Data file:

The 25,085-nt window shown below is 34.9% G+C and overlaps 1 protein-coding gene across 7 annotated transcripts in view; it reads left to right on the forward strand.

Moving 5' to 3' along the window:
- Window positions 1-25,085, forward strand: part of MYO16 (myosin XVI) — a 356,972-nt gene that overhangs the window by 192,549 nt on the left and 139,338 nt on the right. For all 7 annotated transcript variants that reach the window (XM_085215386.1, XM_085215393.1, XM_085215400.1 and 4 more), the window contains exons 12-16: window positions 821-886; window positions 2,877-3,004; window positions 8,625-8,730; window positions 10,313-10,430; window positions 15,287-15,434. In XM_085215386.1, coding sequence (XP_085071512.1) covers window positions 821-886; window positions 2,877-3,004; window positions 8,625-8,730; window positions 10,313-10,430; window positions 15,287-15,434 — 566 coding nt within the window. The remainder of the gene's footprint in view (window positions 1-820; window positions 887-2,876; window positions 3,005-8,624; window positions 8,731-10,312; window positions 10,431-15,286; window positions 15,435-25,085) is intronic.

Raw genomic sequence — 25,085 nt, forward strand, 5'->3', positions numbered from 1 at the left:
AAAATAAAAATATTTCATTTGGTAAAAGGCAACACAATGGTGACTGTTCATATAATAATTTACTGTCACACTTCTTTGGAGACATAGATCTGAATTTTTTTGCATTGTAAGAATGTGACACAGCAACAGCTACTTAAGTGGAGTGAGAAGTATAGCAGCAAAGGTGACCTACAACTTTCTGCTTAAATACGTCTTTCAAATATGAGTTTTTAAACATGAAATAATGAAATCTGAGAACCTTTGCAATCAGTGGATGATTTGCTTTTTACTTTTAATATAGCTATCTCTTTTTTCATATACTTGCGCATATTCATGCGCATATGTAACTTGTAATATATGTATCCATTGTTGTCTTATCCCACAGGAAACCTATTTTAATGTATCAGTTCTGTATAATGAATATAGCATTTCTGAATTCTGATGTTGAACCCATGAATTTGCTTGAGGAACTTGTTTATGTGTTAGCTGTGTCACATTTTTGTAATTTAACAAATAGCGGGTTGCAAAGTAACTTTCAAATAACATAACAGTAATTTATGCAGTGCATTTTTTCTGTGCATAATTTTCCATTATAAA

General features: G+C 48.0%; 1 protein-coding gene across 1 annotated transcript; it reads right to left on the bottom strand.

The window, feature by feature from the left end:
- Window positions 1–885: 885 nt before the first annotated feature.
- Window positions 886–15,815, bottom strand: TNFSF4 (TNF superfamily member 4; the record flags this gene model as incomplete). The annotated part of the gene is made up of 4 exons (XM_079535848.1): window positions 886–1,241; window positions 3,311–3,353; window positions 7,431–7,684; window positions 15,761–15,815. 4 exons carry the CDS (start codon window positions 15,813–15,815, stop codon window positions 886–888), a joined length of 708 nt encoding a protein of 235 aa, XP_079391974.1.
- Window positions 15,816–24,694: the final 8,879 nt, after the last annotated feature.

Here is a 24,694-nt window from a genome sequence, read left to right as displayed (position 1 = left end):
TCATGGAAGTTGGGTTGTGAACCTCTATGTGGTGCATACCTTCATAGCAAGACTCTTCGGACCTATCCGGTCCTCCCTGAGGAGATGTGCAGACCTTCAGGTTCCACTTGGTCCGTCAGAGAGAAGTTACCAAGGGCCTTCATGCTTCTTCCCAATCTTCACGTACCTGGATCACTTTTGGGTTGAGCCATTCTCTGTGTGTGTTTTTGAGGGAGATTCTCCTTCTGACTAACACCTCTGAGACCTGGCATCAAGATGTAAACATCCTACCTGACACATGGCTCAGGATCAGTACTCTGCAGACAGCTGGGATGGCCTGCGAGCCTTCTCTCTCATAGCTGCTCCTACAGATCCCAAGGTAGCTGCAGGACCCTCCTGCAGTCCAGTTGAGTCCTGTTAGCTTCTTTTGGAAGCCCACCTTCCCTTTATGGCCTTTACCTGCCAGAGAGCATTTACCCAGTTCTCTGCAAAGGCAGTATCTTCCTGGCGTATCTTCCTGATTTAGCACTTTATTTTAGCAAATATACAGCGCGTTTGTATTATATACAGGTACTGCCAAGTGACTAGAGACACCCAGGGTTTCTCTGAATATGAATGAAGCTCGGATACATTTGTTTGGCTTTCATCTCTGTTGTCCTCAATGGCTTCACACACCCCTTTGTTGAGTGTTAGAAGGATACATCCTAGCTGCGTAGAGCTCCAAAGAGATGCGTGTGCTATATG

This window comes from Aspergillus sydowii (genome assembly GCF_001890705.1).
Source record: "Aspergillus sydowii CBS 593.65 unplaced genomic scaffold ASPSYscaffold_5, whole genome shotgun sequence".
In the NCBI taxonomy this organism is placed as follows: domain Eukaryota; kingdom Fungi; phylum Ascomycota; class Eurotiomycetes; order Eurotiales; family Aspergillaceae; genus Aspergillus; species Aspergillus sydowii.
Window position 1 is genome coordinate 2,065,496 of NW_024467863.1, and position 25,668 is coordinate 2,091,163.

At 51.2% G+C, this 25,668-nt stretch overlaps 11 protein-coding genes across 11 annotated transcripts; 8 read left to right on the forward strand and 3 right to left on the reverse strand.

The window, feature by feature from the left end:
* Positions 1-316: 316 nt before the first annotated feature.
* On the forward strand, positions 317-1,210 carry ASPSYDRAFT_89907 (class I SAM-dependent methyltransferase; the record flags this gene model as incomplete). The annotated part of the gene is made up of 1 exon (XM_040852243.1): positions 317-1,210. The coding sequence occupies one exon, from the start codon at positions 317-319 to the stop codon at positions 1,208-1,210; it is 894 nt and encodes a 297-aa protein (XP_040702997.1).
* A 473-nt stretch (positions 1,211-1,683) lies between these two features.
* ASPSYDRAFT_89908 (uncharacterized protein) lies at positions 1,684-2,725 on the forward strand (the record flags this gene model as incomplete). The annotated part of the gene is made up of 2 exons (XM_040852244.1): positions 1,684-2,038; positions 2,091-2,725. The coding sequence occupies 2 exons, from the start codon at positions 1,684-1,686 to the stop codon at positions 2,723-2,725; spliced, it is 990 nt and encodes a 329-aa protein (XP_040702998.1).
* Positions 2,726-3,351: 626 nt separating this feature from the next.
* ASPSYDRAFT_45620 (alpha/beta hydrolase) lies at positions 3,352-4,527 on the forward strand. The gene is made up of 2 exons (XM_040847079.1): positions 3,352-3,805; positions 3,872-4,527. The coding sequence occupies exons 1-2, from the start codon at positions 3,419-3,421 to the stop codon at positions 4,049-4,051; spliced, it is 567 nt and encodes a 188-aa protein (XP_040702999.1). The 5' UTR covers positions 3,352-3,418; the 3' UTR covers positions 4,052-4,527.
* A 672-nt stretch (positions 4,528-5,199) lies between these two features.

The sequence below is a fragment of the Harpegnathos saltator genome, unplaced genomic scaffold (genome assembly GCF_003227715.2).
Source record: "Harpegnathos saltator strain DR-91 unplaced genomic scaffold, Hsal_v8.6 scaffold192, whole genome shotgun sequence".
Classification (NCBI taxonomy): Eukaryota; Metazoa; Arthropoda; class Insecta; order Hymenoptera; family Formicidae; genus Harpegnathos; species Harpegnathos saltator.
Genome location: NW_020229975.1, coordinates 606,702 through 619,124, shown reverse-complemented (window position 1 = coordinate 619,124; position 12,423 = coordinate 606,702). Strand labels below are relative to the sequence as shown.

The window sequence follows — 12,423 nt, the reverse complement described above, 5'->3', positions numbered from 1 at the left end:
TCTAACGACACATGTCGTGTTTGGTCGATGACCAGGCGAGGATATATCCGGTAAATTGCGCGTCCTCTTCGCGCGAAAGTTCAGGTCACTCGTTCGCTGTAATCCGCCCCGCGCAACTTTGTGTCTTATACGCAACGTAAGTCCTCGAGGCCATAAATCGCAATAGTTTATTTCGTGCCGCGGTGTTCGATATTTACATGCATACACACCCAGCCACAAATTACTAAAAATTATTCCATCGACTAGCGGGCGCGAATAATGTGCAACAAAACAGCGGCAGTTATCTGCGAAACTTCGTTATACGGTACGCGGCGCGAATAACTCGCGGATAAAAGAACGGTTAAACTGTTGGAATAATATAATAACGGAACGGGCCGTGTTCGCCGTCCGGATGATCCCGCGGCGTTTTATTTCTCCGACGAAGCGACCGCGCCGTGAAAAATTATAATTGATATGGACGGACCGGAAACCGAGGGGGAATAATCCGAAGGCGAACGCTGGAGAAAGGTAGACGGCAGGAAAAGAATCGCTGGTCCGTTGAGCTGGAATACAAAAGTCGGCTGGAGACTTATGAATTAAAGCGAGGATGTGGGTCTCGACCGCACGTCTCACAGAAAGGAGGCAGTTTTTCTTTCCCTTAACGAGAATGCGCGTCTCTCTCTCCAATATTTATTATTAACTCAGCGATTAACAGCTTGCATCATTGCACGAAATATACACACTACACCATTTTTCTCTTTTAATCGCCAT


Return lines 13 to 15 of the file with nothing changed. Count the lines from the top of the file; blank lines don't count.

This window comes from Aspergillus sydowii (genome assembly GCF_001890705.1).
Source record: "Aspergillus sydowii CBS 593.65 unplaced genomic scaffold ASPSYscaffold_5, whole genome shotgun sequence".
In the NCBI taxonomy this organism is placed as follows: domain Eukaryota; kingdom Fungi; phylum Ascomycota; class Eurotiomycetes; order Eurotiales; family Aspergillaceae; genus Aspergillus; species Aspergillus sydowii.